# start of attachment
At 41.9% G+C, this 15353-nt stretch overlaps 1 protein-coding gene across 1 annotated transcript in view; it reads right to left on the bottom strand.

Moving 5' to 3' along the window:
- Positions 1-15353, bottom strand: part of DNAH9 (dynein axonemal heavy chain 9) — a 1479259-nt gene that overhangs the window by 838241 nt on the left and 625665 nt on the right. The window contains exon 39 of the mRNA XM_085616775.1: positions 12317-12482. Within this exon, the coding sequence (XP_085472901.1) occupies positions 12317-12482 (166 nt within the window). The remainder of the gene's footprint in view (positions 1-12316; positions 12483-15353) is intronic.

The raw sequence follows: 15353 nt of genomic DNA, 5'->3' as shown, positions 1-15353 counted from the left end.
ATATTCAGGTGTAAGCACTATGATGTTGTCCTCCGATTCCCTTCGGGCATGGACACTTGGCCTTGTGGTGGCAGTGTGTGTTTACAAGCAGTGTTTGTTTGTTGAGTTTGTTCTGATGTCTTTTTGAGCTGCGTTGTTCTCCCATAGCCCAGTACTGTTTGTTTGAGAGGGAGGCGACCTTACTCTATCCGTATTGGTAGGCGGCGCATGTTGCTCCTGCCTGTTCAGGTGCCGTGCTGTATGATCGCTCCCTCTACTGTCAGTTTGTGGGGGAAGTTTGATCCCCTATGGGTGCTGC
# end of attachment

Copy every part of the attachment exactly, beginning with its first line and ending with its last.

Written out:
At 41.9% G+C, this 15353-nt stretch overlaps 1 protein-coding gene across 1 annotated transcript in view; it reads right to left on the bottom strand.

Moving 5' to 3' along the window:
- Positions 1-15353, bottom strand: part of DNAH9 (dynein axonemal heavy chain 9) — a 1479259-nt gene that overhangs the window by 838241 nt on the left and 625665 nt on the right. The window contains exon 39 of the mRNA XM_085616775.1: positions 12317-12482. Within this exon, the coding sequence (XP_085472901.1) occupies positions 12317-12482 (166 nt within the window). The remainder of the gene's footprint in view (positions 1-12316; positions 12483-15353) is intronic.

The raw sequence follows: 15353 nt of genomic DNA, 5'->3' as shown, positions 1-15353 counted from the left end.
ATATTCAGGTGTAAGCACTATGATGTTGTCCTCCGATTCCCTTCGGGCATGGACACTTGGCCTTGTGGTGGCAGTGTGTGTTTACAAGCAGTGTTTGTTTGTTGAGTTTGTTCTGATGTCTTTTTGAGCTGCGTTGTTCTCCCATAGCCCAGTACTGTTTGTTTGAGAGGGAGGCGACCTTACTCTATCCGTATTGGTAGGCGGCGCATGTTGCTCCTGCCTGTTCAGGTGCCGTGCTGTATGATCGCTCCCTCTACTGTCAGTTTGTGGGGGAAGTTTGATCCCCTATGGGTGCTGC